Purpose & Overview


Existing problems in the study area include:

  • Storm damages due to erosion, inundation and waves threaten structures and infrastructure
  • Loss of natural habitat due to beach erosion
  • Loss of recreational opportunities due to beach erosion
  • Loss of national and regional income associated with tourism due to beach erosion

Opportunities are positive conditions in the study area that may result from implementation of a federal project such as:

  • Reduce economic loss due to coastal storm damages
  • Maintain coastal habitat, the character of coastal beach communities, and other cultural resources
  • Maintain existing recreation opportunities (beach and nearshore)
  • Support the local and national tourism industry through the maintenance of stable beaches and healthy coastal ecosystems
  • Implement a regional approach to sediment management by utilizing material from nearby accretional areas as a sand source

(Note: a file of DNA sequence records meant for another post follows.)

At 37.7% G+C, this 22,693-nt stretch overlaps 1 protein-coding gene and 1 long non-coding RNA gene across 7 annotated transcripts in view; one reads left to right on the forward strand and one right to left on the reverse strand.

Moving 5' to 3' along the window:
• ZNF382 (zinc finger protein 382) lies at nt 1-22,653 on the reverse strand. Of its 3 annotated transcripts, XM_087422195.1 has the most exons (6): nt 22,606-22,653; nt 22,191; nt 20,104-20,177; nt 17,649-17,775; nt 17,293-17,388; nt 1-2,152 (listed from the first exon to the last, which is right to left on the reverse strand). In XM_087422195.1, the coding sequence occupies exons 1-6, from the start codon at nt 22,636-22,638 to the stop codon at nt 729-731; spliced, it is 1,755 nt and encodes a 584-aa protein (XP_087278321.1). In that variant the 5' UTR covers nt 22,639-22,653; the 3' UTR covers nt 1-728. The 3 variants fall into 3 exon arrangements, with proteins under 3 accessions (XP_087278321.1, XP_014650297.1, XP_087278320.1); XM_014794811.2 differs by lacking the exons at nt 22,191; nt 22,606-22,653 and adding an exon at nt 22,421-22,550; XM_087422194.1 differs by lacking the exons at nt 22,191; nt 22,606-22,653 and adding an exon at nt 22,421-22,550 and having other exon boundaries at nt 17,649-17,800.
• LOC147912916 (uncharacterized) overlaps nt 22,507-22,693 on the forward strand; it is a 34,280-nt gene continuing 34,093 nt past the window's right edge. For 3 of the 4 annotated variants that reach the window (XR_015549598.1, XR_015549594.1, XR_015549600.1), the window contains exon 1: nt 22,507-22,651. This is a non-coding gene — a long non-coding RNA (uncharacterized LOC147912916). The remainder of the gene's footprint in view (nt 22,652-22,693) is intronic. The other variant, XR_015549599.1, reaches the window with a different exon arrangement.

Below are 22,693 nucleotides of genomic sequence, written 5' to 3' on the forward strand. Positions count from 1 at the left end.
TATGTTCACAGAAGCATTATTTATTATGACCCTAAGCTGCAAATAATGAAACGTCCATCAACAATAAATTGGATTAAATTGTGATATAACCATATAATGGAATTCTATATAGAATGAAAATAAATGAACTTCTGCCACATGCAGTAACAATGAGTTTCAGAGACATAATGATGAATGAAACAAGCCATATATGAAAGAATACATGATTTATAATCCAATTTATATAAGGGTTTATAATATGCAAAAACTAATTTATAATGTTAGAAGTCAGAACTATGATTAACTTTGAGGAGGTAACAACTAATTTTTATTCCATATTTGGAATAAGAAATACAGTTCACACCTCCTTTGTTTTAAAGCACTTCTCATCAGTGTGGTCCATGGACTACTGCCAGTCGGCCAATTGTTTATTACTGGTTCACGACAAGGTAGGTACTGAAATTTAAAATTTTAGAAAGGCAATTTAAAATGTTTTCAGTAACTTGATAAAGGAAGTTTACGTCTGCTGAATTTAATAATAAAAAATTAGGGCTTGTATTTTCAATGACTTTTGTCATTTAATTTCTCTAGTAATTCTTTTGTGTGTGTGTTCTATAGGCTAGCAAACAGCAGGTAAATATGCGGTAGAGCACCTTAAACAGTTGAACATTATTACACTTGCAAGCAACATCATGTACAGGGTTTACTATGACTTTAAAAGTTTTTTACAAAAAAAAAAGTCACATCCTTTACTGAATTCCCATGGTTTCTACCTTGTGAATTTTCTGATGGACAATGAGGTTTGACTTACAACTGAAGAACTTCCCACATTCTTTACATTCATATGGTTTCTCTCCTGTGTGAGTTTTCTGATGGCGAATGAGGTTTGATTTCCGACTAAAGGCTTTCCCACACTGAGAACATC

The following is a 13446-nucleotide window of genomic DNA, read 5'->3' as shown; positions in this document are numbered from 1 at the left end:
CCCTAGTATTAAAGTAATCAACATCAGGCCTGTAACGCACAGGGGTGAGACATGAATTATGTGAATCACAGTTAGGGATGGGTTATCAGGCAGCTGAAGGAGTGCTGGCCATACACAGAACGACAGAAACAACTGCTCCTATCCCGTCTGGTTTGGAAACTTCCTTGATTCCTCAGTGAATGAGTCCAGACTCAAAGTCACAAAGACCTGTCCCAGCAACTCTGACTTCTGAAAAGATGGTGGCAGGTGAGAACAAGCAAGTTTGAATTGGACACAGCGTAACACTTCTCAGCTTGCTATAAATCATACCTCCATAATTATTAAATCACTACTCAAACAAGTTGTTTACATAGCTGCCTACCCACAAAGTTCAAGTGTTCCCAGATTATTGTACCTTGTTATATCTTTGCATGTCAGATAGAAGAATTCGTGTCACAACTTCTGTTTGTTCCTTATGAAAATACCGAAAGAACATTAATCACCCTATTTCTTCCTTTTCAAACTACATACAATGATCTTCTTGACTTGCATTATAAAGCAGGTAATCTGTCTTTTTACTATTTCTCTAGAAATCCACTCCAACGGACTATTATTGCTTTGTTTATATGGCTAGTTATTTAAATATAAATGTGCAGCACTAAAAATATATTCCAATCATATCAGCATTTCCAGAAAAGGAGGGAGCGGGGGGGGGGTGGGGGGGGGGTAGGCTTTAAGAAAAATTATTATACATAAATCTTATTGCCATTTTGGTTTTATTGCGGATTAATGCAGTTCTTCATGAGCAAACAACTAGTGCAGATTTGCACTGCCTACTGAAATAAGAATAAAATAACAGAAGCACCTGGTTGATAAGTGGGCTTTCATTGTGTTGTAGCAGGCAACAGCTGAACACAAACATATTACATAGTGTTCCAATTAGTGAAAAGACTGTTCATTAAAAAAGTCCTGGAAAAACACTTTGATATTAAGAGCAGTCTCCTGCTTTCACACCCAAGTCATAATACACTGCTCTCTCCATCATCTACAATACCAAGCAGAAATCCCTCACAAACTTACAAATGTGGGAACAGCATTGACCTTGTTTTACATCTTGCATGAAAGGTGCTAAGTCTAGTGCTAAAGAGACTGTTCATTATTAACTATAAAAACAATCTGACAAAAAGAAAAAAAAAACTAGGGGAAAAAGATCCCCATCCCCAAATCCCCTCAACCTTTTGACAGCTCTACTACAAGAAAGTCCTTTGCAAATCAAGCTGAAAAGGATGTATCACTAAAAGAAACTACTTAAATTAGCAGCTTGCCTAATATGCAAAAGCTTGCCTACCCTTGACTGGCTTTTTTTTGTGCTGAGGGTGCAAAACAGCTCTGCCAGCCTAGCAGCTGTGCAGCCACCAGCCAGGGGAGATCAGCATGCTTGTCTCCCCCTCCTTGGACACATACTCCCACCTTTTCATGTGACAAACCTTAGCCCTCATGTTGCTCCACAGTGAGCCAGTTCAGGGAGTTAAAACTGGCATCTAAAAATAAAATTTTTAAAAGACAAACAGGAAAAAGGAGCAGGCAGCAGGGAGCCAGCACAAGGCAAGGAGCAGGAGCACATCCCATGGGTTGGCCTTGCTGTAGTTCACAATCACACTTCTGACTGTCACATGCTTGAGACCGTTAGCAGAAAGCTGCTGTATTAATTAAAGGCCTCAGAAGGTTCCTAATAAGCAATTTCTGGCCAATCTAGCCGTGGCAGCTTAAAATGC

• Increase community understanding of coastal resilience
  • Maintain current life safety or reduce risk to life safety

Compiled Q&A from draft report public comments

  1. What is the purpose of the proposed project?

The purpose of the study is to determine the federal interest in a plan to reduce damages from coastal flooding due to storm surges, tides, and waves, with sea level rise, in the most vulnerable interior back bay areas of the San Juan Metro Area.

  1. Who is conducting the study and why?

The U.S. Army Corps of Engineers has conducted the study with the non-federal sponsor the Department of Natural and Environmental Resources (DNER). In response to these problems, USACE is pursuing this study to determine a recommended plan to reduce coastal flooding damages, under Section 204 of the Flood Control Act of 1970, Public Law 91-611, with funds provided under the Bipartisan Budget Act (BBA) of 2018 Public Law 115-123.

  1. What is the proposed project?